|This biography from the Archives of AskART:|
|Born in Oakland, CA on Sept. 29, 1906. Post settled in San Francisco in 1919 and, after graduating from Polytechnic High School, studied at the CSFA (1924-26). He began exhibiting in the early 1930s and received favorable criticisms for his watercolors of the San Francisco Bay area and the Mother Lode country. He taught at Stanford University (1940), San Jose State College (1951-52), and the CCAC (1947-72). Having traveled and painted around the world, Post lived in San Francisco until his demise on March 26, 1997. Exh: Beaux Arts Gallery (SF), 1931 (solo); SF Art Center, 1932-34; SFMA, 1936, 1941 (solos); Calif.-Pacific Int'l Expo (San Diego), 1935; AIC, 1936; Calif. WC Society, 1936-53 (prizes); CPLH, 1939, 1945, 1960, 1965 (solos); Oakland Art Gallery, 1936, 1937 (solo), 1947 (prize); LACMA, 1936, 1945 (prize); Laguna Beach Museum, 1942 (solo); Springfield (MO) Museum, 1966; Zellerbach Show (SF), 1975 (1st prize); Challis Gallery (Laguna Beach), 1979 (solo); SWA, 1979 (1st prize). In: CHS; MM; SFMA; CPLH; Oakland Museum; Seattle Museum; San Diego Museum; Santa Barbara Museum; Mills College (Oakland); Sonora High School (mural).|
Edan Hughes, "Artists in California, 1786-1940"
Interview with the artist or his/her family; Who's Who in American Art 1938-70; Who's Who in California 1942; California Art Research, 20 volumes; Artists and People; SF Chronicle, 4-2-1997 (obituary).
|Nearly 20,000 biographies can be found in Artists in California 1786-1940 by Edan Hughes and is available for sale ($150). For a full book description and order information please click here.|
|This biography from the Archives of AskART:|
|Born and raised in the Bay Area, George Post attended the California School of Fine Arts. In 1927, he went into advertising, printing and watercolor painting. In 1933, he lived in the Mother Lode mining area and also did a mining theme mural for Sonora High School. From 1937 to 1938, he traveled in Europe and Mexico, and in the 1940s was an art instructor at Stanford. |
In 1947, Post became fine arts professor at the California College of Arts and Crafts, where he taught until his 1973. From 1945 through 1955, he was associated with the Brandt-Dike Summer School. He is known for transparent watercolors of equipment and engines.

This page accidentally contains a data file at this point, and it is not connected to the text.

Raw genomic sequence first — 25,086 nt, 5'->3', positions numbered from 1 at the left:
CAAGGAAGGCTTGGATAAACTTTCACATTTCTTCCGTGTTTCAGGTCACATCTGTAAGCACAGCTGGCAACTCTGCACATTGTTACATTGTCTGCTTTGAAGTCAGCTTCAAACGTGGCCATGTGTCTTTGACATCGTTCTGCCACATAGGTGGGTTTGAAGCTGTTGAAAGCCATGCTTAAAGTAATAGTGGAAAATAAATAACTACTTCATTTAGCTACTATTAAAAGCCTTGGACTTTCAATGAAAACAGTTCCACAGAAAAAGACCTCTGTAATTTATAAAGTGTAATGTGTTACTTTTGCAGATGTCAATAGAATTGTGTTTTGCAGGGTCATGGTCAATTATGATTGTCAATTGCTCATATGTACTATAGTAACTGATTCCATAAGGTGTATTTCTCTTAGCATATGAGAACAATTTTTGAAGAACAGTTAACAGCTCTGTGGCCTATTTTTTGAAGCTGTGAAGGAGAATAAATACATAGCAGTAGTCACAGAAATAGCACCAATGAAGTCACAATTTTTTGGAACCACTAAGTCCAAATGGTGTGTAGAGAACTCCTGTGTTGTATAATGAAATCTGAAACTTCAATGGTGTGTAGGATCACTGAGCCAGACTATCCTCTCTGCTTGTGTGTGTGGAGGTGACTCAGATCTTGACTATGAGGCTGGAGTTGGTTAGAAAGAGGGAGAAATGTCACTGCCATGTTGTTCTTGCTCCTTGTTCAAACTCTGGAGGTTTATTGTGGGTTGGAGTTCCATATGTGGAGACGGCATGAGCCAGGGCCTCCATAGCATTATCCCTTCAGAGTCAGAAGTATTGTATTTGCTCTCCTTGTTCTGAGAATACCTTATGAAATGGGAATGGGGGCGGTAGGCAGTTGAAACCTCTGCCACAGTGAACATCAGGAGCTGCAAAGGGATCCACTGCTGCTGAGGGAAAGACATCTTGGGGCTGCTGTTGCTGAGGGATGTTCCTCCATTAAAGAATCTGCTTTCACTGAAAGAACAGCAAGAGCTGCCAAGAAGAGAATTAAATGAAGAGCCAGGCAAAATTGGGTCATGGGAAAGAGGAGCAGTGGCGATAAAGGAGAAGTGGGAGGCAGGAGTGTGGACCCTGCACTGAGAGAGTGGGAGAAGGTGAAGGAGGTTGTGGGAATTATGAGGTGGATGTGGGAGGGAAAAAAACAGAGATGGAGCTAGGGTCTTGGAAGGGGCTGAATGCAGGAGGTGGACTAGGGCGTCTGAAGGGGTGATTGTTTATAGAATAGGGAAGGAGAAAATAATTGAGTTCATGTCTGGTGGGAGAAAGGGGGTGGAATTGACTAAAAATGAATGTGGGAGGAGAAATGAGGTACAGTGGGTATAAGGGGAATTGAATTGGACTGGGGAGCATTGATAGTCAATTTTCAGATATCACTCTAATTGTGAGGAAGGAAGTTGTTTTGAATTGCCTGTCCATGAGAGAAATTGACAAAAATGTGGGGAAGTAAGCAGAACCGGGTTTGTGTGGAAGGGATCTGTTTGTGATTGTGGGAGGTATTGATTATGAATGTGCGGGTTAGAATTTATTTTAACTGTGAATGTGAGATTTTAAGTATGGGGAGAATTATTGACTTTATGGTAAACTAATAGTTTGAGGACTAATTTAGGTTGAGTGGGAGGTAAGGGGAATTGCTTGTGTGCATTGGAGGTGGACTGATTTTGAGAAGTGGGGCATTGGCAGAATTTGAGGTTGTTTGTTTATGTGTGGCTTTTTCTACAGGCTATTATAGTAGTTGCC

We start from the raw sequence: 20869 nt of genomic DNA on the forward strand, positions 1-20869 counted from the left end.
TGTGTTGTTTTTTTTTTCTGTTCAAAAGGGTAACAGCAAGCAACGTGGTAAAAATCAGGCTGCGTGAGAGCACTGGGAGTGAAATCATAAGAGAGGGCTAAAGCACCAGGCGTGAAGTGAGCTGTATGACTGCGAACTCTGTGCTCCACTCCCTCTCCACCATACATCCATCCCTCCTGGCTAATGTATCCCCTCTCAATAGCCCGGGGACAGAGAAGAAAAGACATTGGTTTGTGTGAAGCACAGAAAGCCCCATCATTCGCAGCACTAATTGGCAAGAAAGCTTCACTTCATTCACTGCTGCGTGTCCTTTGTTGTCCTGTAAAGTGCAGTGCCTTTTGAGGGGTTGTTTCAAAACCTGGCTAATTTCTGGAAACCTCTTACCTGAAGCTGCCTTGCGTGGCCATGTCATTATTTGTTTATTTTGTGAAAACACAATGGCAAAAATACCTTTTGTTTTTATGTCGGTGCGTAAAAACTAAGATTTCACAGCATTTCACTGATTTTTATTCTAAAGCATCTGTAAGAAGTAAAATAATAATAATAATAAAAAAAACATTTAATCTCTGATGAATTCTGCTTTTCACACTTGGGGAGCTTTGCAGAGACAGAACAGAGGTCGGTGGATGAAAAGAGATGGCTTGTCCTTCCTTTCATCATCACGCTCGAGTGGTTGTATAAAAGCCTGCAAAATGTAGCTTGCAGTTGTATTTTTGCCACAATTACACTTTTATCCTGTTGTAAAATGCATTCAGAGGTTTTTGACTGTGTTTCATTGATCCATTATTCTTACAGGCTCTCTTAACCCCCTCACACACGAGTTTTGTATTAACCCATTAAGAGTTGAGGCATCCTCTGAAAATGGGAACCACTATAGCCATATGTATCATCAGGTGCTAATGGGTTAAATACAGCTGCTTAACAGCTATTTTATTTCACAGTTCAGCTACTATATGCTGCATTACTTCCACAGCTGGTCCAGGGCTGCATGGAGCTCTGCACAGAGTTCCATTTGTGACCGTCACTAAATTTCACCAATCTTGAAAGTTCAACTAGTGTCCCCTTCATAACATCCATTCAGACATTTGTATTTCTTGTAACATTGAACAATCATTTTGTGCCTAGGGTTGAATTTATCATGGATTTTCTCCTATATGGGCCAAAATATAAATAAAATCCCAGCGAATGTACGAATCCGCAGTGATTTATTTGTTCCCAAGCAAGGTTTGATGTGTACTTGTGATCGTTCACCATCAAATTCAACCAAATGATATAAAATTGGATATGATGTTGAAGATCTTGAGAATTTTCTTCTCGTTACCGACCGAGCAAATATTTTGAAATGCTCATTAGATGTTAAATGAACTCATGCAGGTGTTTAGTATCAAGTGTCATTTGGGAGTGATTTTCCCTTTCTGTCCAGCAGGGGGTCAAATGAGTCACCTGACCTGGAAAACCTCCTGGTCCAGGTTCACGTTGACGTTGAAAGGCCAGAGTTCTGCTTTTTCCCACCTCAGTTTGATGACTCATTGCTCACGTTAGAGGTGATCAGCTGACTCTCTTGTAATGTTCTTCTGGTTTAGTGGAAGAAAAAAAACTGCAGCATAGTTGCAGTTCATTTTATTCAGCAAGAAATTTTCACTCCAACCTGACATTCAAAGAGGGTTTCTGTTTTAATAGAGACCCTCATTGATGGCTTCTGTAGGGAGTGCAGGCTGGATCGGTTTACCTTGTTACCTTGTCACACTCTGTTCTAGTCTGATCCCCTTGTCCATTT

Gordan McClelland, The California Style
|Biography from CalART.com:|
|Biography provided courtesy of “California Watercolors 1850-1970” By Gordon T. McClelland and Jay T. Last. |
George Post (1906-1997)... Born: Oakland, CA
Studied: California School of Fine Arts (San Francisco), Acad6mie Frochot (Paris)
Member: American Watercolor Society, California Water Color Society.
George Post was born and raised in Oakland, spent several years in Gold Hill, Nevada, then returned to California to live in San Francisco. In 1921, he received a scholarship to study at the California School of Fine Arts. His teachers were Gottardo Piazzoni, Otis Oldfield, Ray Boynton, Spencer Macky and Constance Macky.
By 1930, he was married and working as a commercial artist, while privately painting watercolors of San Francisco cityscape subjects. Although he received little instruction in watercolor at art school, he became very interested in this medium while viewing a show of outstanding watercolors by Stanley Wood in 1929. After that he became a committed watercolorist, producing works on a daily basis.
When California became known as the center of a new movement in watercolor painting, Post had already produced a large body of work and was prepared to do exhibitions at museum and gallery shows. He presented one-man shows at the San Francisco Art Center, San Francisco Museum of Art, Oakland Art Gallery, Sacramento College Art Gallery, California Palace of the Legion of Honor, Sacramento Art Center and in a number of private galleries. His watercolors done for the P.WPA. Art Project were exhibited at the M.H. de Young Memorial Museum and a mural he painted in Sonora received positive reviews in the newspaper. As a member of the California Group, his works traveled in shows throughout America.
During World War 11, he helped with the war effort by working as a cargo storage planner for military ships. He would draw detailed charts showing where food, ammunition, and other supplies would be stored on board. These ships went to aid soldiers fighting in the South Pacific. While working on the docks, he also painted watercolors of the ships and harbor.
Post's watercolors, particularly the geometric abstractionist works done after the war, were well received in art circles throughout California. His style was modern enough to be exhibited in the progressive art shows and representational enough to be included in more conservative ones. His goals were to capture the essence of design and feeling offered by the subject, rather than to produce a realistic picture of the scene. Although many of his watercolors look deceptively simple, they are masterfully composed, spontaneously painted, and have a creative use of shadow and light to establish a definite mood.
In addition to his painting career, Post also taught art for many years. At first, he was opposed to the idea because he did not want to do anything except paint. But in 1947, he was offered a job teaching at the California College of Arts and Crafts that only required him to teach two days per week. He took the job with the understanding that he would be painting on location with his students. In the summers, he taught at the Brandt-Dike Summer School of Painting. When they closed the school, he taught summers for the T.H. Hewett Watercolor Workshops at various locations around the world. In 1991, a book titled George Post, which documents his life and art, was published by Hillcrest Press, Inc.
Interview with George Post, 1983.
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